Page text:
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I don`t think we can "fix" what it is because of what has happened, and the effect of that on us. We can work through it. 

 

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I know we can’t fix it because we can’t have them back.  My fear is I won’t be able to work thru it.  

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I think working through it is a continual process, not something we get done with.  We have our ups and downs...

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On ‎02‎/‎20‎/‎2019 at 3:51 PM, Gwenivere said:

I got another dog too, Cookie, after losing Steve and our golden.  Still ad our lab mix.  It was the work of dealing with a puppy at first, but the same thing happened.  It triggered th grief bigtime.  He wasn’t here for anyything from choosing her, watching her grow up and influencing her socially.  I also made a rush decision filling that void.  Now I see how I was never alone with our dogs.  It tears me up at times because I get scared with no back up for emergencies and just plain feeling a full family as that is what I’ve known for 30 years.  I almost hate to say it but I love her, but it isn’t the same and I feel bad about it.  Like I am cheating her in ways.  She’s also way too bonded to me an I am not used to that.  What your feeling makes perfect sense to me.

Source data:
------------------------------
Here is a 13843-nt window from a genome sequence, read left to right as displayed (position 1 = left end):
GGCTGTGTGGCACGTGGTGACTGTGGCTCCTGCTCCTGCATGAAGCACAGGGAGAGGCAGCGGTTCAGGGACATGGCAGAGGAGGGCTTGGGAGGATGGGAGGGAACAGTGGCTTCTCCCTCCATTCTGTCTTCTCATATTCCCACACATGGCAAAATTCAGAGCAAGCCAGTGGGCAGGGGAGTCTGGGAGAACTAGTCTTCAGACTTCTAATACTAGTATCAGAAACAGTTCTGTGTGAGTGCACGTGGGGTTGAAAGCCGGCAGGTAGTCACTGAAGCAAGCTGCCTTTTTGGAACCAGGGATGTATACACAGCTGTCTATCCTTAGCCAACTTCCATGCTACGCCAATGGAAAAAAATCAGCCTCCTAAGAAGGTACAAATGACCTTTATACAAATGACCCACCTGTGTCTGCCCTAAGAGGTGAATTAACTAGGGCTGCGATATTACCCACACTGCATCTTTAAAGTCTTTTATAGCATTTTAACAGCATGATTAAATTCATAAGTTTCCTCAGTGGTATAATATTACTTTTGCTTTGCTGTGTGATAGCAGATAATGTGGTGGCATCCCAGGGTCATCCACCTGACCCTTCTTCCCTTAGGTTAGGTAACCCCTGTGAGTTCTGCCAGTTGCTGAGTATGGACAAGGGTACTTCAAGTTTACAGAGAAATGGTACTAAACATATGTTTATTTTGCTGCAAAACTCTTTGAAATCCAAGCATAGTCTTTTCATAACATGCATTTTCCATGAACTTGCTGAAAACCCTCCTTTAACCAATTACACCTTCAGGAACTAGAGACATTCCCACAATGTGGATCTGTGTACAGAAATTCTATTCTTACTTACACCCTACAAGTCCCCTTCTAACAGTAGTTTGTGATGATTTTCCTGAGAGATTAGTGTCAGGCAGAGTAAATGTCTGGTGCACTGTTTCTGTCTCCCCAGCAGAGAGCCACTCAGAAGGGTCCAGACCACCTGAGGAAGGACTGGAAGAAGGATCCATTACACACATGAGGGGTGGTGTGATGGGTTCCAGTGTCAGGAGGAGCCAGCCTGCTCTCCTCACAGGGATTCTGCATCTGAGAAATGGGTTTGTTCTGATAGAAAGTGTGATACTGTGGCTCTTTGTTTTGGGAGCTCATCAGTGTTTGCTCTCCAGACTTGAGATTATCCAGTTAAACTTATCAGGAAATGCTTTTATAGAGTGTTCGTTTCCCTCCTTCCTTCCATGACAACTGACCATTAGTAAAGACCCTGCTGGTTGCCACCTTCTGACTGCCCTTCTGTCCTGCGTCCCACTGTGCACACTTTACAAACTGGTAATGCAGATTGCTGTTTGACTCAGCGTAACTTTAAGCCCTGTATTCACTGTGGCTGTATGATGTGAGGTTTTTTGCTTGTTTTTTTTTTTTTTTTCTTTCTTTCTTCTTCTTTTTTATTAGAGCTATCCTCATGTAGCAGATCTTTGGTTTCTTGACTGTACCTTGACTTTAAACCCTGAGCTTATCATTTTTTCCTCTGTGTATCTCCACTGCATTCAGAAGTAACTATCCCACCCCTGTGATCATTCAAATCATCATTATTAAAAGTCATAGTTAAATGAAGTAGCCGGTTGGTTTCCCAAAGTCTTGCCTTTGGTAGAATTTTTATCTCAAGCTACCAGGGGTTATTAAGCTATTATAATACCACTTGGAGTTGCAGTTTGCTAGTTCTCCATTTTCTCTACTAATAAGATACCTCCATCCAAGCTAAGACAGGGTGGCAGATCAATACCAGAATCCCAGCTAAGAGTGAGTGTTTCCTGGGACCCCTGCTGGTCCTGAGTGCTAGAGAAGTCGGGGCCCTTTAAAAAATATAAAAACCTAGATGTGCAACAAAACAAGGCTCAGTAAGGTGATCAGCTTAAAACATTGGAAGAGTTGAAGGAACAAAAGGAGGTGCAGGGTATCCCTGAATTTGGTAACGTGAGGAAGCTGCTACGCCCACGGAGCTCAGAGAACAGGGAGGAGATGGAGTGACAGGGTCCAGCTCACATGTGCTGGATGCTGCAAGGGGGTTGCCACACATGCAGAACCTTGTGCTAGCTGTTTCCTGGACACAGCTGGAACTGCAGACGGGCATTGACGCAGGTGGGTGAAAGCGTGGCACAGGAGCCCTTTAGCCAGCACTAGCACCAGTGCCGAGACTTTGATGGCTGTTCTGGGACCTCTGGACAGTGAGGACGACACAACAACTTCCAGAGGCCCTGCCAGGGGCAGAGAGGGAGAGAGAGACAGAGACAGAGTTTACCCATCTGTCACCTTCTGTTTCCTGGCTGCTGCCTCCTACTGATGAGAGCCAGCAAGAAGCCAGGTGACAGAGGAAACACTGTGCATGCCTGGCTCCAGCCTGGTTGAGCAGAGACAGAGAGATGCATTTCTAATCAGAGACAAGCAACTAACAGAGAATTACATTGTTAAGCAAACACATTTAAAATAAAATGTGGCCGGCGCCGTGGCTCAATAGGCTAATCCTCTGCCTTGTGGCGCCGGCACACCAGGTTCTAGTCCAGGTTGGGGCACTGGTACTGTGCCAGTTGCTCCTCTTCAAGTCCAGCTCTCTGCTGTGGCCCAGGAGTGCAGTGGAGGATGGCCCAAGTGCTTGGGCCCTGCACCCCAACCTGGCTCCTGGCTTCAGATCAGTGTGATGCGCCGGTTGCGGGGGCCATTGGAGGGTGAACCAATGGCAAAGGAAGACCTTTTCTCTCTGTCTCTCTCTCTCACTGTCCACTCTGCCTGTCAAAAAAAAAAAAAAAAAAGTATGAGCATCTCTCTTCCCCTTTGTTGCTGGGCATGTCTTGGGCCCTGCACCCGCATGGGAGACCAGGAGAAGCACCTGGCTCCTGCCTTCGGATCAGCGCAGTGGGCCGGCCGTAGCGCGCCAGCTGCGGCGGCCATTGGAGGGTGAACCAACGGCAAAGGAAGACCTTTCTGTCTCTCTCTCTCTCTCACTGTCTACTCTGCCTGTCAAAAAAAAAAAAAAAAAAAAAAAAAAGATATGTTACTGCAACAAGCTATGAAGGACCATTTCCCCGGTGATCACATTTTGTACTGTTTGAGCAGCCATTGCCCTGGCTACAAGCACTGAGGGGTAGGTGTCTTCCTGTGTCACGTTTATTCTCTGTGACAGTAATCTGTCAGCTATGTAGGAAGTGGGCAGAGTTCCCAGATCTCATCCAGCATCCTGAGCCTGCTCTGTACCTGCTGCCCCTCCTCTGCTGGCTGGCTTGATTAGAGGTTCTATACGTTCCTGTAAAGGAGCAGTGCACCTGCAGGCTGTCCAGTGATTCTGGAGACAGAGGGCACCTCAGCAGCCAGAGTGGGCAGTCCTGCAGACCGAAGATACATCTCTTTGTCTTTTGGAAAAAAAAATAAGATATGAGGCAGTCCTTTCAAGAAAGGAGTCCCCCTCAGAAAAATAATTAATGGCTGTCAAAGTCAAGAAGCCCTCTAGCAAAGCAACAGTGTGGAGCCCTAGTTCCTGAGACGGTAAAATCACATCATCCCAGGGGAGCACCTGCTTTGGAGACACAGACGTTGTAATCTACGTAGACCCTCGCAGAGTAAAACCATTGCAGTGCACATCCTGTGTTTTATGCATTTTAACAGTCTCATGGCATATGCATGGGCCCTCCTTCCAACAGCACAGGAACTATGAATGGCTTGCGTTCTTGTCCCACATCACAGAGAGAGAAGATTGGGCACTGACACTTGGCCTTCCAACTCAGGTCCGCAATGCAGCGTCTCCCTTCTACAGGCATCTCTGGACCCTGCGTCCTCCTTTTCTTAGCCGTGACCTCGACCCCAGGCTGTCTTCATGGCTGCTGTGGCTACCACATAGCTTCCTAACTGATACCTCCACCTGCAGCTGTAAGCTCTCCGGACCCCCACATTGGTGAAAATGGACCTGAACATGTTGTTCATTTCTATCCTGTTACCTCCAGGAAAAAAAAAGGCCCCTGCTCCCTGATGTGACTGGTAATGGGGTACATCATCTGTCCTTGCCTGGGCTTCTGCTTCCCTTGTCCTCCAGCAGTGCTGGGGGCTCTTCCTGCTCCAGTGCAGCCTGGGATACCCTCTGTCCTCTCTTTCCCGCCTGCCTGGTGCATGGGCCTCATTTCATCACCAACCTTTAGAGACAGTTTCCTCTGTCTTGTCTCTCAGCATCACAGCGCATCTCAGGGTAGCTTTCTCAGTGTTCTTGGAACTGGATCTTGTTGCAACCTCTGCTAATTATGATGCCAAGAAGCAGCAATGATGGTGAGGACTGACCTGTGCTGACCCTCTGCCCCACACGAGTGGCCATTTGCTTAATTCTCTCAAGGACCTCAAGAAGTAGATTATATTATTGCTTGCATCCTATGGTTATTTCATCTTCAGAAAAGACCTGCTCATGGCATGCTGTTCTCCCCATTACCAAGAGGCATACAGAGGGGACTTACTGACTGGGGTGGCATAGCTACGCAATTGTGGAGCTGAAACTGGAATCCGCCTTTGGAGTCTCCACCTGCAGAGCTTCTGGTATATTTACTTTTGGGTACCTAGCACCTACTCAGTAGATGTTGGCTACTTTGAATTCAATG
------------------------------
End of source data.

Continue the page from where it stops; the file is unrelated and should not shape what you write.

As usual, just because we look normal does not mean we are.  I’ve never felt this bad and it’s 4 years.  Hugs to you.